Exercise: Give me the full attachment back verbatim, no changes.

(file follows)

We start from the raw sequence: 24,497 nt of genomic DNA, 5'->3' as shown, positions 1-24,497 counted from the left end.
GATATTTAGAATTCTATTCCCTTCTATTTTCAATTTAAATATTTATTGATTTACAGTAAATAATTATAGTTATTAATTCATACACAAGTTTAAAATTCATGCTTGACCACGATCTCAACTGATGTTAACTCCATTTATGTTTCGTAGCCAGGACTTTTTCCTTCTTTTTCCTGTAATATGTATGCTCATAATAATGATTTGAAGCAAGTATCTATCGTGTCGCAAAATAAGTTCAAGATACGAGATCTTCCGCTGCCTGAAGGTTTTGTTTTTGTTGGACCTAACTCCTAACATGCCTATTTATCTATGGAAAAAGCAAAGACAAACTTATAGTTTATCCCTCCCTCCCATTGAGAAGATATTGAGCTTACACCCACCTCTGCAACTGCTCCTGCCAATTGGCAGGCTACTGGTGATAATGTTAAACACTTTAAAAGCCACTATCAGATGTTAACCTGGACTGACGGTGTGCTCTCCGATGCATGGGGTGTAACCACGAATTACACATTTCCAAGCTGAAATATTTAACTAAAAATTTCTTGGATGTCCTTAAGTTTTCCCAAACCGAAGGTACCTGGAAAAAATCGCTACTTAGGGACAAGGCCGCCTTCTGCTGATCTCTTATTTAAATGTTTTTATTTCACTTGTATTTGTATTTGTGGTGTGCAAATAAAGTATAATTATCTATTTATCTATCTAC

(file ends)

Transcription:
We start from the raw sequence: 24,497 nt of genomic DNA, 5'->3' as shown, positions 1-24,497 counted from the left end.
GATATTTAGAATTCTATTCCCTTCTATTTTCAATTTAAATATTTATTGATTTACAGTAAATAATTATAGTTATTAATTCATACACAAGTTTAAAATTCATGCTTGACCACGATCTCAACTGATGTTAACTCCATTTATGTTTCGTAGCCAGGACTTTTTCCTTCTTTTTCCTGTAATATGTATGCTCATAATAATGATTTGAAGCAAGTATCTATCGTGTCGCAAAATAAGTTCAAGATACGAGATCTTCCGCTGCCTGAAGGTTTTGTTTTTGTTGGACCTAACTCCTAACATGCCTATTTATCTATGGAAAAAGCAAAGACAAACTTATAGTTTATCCCTCCCTCCCATTGAGAAGATATTGAGCTTACACCCACCTCTGCAACTGCTCCTGCCAATTGGCAGGCTACTGGTGATAATGTTAAACACTTTAAAAGCCACTATCAGATGTTAACCTGGACTGACGGTGTGCTCTCCGATGCATGGGGTGTAACCACGAATTACACATTTCCAAGCTGAAATATTTAACTAAAAATTTCTTGGATGTCCTTAAGTTTTCCCAAACCGAAGGTACCTGGAAAAAATCGCTACTTAGGGACAAGGCCGCCTTCTGCTGATCTCTTATTTAAATGTTTTTATTTCACTTGTATTTGTATTTGTGGTGTGCAAATAAAGTATAATTATCTATTTATCTATCTAC